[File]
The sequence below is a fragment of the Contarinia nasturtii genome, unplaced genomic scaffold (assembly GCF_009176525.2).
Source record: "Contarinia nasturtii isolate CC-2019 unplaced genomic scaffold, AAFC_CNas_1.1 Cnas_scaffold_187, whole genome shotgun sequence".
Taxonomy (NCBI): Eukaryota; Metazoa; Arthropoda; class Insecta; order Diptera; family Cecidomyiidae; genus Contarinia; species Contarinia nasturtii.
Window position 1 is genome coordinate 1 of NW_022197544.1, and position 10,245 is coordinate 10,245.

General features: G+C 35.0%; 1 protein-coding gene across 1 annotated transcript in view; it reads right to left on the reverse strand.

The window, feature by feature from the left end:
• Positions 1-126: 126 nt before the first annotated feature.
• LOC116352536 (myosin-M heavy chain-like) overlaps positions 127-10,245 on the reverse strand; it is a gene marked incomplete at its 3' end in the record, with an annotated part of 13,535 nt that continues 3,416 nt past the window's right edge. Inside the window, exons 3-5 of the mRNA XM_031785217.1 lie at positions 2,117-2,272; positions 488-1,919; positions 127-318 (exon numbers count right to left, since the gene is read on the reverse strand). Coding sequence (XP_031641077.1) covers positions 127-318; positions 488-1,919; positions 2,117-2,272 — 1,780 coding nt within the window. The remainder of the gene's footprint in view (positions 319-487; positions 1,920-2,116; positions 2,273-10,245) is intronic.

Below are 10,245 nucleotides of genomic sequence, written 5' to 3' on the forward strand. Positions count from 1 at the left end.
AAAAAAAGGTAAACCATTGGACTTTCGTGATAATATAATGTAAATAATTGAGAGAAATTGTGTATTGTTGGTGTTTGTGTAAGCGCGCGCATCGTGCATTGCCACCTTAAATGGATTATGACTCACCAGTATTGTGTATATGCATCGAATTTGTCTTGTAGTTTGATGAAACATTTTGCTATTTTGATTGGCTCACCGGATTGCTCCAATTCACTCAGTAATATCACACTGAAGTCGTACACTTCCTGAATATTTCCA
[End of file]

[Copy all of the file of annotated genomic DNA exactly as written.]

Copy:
The sequence below is a fragment of the Contarinia nasturtii genome, unplaced genomic scaffold (assembly GCF_009176525.2).
Source record: "Contarinia nasturtii isolate CC-2019 unplaced genomic scaffold, AAFC_CNas_1.1 Cnas_scaffold_187, whole genome shotgun sequence".
Taxonomy (NCBI): Eukaryota; Metazoa; Arthropoda; class Insecta; order Diptera; family Cecidomyiidae; genus Contarinia; species Contarinia nasturtii.
Window position 1 is genome coordinate 1 of NW_022197544.1, and position 10,245 is coordinate 10,245.

General features: G+C 35.0%; 1 protein-coding gene across 1 annotated transcript in view; it reads right to left on the reverse strand.

The window, feature by feature from the left end:
• Positions 1-126: 126 nt before the first annotated feature.
• LOC116352536 (myosin-M heavy chain-like) overlaps positions 127-10,245 on the reverse strand; it is a gene marked incomplete at its 3' end in the record, with an annotated part of 13,535 nt that continues 3,416 nt past the window's right edge. Inside the window, exons 3-5 of the mRNA XM_031785217.1 lie at positions 2,117-2,272; positions 488-1,919; positions 127-318 (exon numbers count right to left, since the gene is read on the reverse strand). Coding sequence (XP_031641077.1) covers positions 127-318; positions 488-1,919; positions 2,117-2,272 — 1,780 coding nt within the window. The remainder of the gene's footprint in view (positions 319-487; positions 1,920-2,116; positions 2,273-10,245) is intronic.

Below are 10,245 nucleotides of genomic sequence, written 5' to 3' on the forward strand. Positions count from 1 at the left end.
AAAAAAAGGTAAACCATTGGACTTTCGTGATAATATAATGTAAATAATTGAGAGAAATTGTGTATTGTTGGTGTTTGTGTAAGCGCGCGCATCGTGCATTGCCACCTTAAATGGATTATGACTCACCAGTATTGTGTATATGCATCGAATTTGTCTTGTAGTTTGATGAAACATTTTGCTATTTTGATTGGCTCACCGGATTGCTCCAATTCACTCAGTAATATCACACTGAAGTCGTACACTTCCTGAATATTTCCA